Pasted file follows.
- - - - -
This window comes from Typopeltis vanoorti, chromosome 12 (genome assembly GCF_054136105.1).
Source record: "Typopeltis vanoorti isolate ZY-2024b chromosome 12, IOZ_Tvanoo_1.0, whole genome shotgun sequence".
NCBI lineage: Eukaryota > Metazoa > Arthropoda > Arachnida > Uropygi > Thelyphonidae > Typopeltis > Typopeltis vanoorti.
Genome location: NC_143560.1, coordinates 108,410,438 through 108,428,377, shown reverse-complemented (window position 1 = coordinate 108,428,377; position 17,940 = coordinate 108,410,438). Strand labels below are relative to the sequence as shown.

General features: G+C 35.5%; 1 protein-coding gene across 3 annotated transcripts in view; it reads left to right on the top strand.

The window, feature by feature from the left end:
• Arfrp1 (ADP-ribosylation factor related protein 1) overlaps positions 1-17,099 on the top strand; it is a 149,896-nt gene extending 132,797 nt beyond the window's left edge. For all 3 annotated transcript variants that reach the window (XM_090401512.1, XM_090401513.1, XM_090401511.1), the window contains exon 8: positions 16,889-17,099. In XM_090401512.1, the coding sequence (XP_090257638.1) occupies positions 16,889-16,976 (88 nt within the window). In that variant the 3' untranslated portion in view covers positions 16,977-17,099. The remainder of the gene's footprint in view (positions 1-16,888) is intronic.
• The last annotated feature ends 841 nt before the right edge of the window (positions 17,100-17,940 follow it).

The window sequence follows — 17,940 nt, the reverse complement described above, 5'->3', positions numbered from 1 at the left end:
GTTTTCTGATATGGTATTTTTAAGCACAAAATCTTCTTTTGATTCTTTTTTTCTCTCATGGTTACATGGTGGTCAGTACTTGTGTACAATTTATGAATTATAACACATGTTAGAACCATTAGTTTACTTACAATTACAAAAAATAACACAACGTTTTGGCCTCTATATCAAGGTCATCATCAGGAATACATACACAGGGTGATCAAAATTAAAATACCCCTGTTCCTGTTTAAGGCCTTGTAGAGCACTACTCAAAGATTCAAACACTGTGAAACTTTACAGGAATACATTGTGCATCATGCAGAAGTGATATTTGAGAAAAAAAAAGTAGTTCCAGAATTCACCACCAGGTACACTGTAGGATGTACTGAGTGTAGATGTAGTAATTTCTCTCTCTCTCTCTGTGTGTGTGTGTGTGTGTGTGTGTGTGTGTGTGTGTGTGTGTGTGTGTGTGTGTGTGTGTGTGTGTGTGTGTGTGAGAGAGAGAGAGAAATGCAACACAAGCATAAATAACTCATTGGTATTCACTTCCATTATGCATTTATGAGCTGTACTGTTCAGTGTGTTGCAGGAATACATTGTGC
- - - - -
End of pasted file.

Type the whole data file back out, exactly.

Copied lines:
This window comes from Typopeltis vanoorti, chromosome 12 (genome assembly GCF_054136105.1).
Source record: "Typopeltis vanoorti isolate ZY-2024b chromosome 12, IOZ_Tvanoo_1.0, whole genome shotgun sequence".
NCBI lineage: Eukaryota > Metazoa > Arthropoda > Arachnida > Uropygi > Thelyphonidae > Typopeltis > Typopeltis vanoorti.
Genome location: NC_143560.1, coordinates 108,410,438 through 108,428,377, shown reverse-complemented (window position 1 = coordinate 108,428,377; position 17,940 = coordinate 108,410,438). Strand labels below are relative to the sequence as shown.

General features: G+C 35.5%; 1 protein-coding gene across 3 annotated transcripts in view; it reads left to right on the top strand.

The window, feature by feature from the left end:
• Arfrp1 (ADP-ribosylation factor related protein 1) overlaps positions 1-17,099 on the top strand; it is a 149,896-nt gene extending 132,797 nt beyond the window's left edge. For all 3 annotated transcript variants that reach the window (XM_090401512.1, XM_090401513.1, XM_090401511.1), the window contains exon 8: positions 16,889-17,099. In XM_090401512.1, the coding sequence (XP_090257638.1) occupies positions 16,889-16,976 (88 nt within the window). In that variant the 3' untranslated portion in view covers positions 16,977-17,099. The remainder of the gene's footprint in view (positions 1-16,888) is intronic.
• The last annotated feature ends 841 nt before the right edge of the window (positions 17,100-17,940 follow it).

The window sequence follows — 17,940 nt, the reverse complement described above, 5'->3', positions numbered from 1 at the left end:
GTTTTCTGATATGGTATTTTTAAGCACAAAATCTTCTTTTGATTCTTTTTTTCTCTCATGGTTACATGGTGGTCAGTACTTGTGTACAATTTATGAATTATAACACATGTTAGAACCATTAGTTTACTTACAATTACAAAAAATAACACAACGTTTTGGCCTCTATATCAAGGTCATCATCAGGAATACATACACAGGGTGATCAAAATTAAAATACCCCTGTTCCTGTTTAAGGCCTTGTAGAGCACTACTCAAAGATTCAAACACTGTGAAACTTTACAGGAATACATTGTGCATCATGCAGAAGTGATATTTGAGAAAAAAAAAGTAGTTCCAGAATTCACCACCAGGTACACTGTAGGATGTACTGAGTGTAGATGTAGTAATTTCTCTCTCTCTCTCTGTGTGTGTGTGTGTGTGTGTGTGTGTGTGTGTGTGTGTGTGTGTGTGTGTGTGTGTGTGTGTGTGTGTGTGTGTGAGAGAGAGAGAGAAATGCAACACAAGCATAAATAACTCATTGGTATTCACTTCCATTATGCATTTATGAGCTGTACTGTTCAGTGTGTTGCAGGAATACATTGTGC